Loudness war examples: Trend of Music from the 80’s until present

Track Title: “Pretty Fly
Date released: 1998
Performed by: Offspring

Offspring sound wave

Offspring sound wave


offspring average volume

offspring average volume

Now it started to become very loud in the late 90’s. A sample song from Offspring averages around -11dB; and there are minor differences between loud and soft (this means it is heavily compressed and the dynamic range is becoming smaller). Its fun to listen though; then in the middle of year 2000, one my personal favorites:

Track Title: “Cold
Date released: 2004
Performed by: Crossfade

cross fade sound wave

cross fade sound wave


cross fade average volume

cross fade average volume

It’s now very loud; almost no difference between loud and soft in the entire song. But this song is still very nice to listen despite being influenced in the loudness wars. Its average volume is around -10.5dB.

Finally towards the end of 2010, one of the winning artists in the war of loudness is Metallica. From their album “Death Magnetic” (released September 2008) is one of the loudest albums I’ve ever heard. Below is a sample audio wave of their song “Broken, Beat & Scarred”

death magnetic sound wave

death magnetic sound wave


death magnetic sound pressure level

death magnetic sound pressure level

The average RMS power of this song is around -7.5dB and this time I find the volume to be too loud for my own standard. It was now very tiring to listen compared to old Metallica albums. This war should end now and I think I would settle at -13dB to -11dB average volume; I can see it as a standard.

Content last updated on July 5, 2012

  • Martin

    This help explains what they mean by losing dynamics.
    http://www.youtube.com/watch?v=3Gmex_4hreQ

    And why the problem can’t really be fixed with the volume knob.
    When a drum smacks in the real world, it’s loud compared to other sounds.
    We’ve lost the “kick ass impact” factor that music used to have.
    And all hope of recorded music even remotely sounding like live music.

  • Texrat

    Christopher, it’s more about ear fatigue than anything else. As the progression of waveforms in the article clearly demonstrates, the dynamic range has been disappearing over the years. This leads to an all-out assault on your ears, which believe it or not are better off dealing with music that has a greater gap between loud and quiet passages.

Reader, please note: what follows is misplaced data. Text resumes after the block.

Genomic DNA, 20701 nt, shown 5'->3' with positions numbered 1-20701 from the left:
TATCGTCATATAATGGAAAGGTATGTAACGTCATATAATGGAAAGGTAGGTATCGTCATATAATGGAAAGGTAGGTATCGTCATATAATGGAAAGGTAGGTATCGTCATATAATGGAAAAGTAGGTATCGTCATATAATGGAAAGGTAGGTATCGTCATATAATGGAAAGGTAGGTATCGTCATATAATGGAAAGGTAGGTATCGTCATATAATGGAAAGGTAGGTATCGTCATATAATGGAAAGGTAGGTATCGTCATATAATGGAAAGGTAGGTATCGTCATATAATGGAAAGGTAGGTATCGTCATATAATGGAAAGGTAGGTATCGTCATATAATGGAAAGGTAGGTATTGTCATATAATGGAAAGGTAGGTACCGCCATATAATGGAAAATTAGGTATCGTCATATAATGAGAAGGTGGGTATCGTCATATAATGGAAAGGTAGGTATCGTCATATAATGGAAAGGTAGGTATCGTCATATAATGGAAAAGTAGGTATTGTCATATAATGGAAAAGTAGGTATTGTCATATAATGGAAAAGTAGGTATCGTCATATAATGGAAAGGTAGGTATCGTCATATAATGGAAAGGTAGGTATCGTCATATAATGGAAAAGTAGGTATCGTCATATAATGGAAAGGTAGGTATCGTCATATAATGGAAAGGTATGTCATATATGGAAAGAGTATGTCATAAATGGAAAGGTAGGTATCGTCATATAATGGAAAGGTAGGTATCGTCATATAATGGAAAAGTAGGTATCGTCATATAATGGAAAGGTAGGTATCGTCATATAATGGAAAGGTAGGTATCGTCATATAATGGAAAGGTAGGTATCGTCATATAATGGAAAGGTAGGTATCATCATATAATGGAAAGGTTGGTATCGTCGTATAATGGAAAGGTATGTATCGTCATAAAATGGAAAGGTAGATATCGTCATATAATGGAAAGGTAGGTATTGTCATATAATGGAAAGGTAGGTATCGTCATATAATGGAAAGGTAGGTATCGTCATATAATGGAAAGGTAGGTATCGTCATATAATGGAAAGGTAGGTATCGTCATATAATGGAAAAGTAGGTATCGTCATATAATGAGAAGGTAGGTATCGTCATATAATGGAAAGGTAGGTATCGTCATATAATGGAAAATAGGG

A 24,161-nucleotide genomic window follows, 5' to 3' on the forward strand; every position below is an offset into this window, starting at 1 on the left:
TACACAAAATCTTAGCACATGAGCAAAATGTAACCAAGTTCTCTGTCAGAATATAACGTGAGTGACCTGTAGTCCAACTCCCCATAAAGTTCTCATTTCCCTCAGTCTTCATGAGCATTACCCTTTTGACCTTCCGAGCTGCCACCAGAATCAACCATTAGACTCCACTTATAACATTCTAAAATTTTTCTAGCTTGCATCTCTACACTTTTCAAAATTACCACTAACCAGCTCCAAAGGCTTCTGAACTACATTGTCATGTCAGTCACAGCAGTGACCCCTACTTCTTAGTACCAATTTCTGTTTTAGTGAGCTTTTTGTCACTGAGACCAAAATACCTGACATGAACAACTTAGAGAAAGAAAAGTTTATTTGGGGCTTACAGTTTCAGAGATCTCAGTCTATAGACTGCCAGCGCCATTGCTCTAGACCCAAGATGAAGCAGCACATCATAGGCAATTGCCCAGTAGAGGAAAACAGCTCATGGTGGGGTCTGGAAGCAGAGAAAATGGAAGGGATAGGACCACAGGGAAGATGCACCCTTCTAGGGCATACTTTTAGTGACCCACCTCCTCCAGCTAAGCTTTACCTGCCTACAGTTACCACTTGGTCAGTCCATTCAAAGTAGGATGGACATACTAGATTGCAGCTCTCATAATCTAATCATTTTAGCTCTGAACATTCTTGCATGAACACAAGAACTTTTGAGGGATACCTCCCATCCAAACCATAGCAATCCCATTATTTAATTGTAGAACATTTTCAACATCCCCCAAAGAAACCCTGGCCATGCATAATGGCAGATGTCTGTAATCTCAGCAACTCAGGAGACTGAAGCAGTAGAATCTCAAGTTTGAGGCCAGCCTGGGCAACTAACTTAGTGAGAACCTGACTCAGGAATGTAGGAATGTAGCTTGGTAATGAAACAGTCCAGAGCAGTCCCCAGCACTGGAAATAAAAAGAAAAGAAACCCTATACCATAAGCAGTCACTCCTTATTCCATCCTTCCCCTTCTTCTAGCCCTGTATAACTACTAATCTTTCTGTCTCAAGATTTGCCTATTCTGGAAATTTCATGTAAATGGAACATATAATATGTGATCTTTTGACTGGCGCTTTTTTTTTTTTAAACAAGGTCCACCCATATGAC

The “loudness wars” cannot end well. Time for producers to bail out.

  • Hawkz

    Well, as you can see, it seems all dynamics is lost in last Metallica example, and some of us still like the effect of dynamics in a song, without dynamics, well hello flatland. And traversing flatlands can become tiring real fast, for the ears that is. 🙂

  • Emerson Maningo

    Hi Christopher,
    Nice observation. I can often complain this when I play the loud CD along with other CDs. I mean I do not listen Metallica alone in the playlist, I tend to include other tracks from other artist possibly even from the 90’s and 80’s. Some players does not have automatic volume control. So when very loud tracks are included in the playlist, I indeed turn their volume down.
    Well If I am doing something else other than listening, it can interrupt your deep concentration 🙂

  • Chrfistopher Burke

    Dear Sir.

    Okay. I know what I’m about to say must be stupid, but I don’t know why. Y’see, what I seriously don’t understand – this is not supposed to be a joke, or fictitious, or get any of the flip answers forums give me when I ask this – about the loudness war is – CD players, or MP3 players, or whatever, come equipped with a little button or slider called a volume control. If you find a Metallica track too loud, why aren’t you just using the volume control and turning it down?

    On a forum, I’d be accused of being sarcastic. But I’m not. I flat don’t understand this. Why do people complain about things being too loud when they can just turn them down???

    Yours extremely puzzled

    Christopher Burke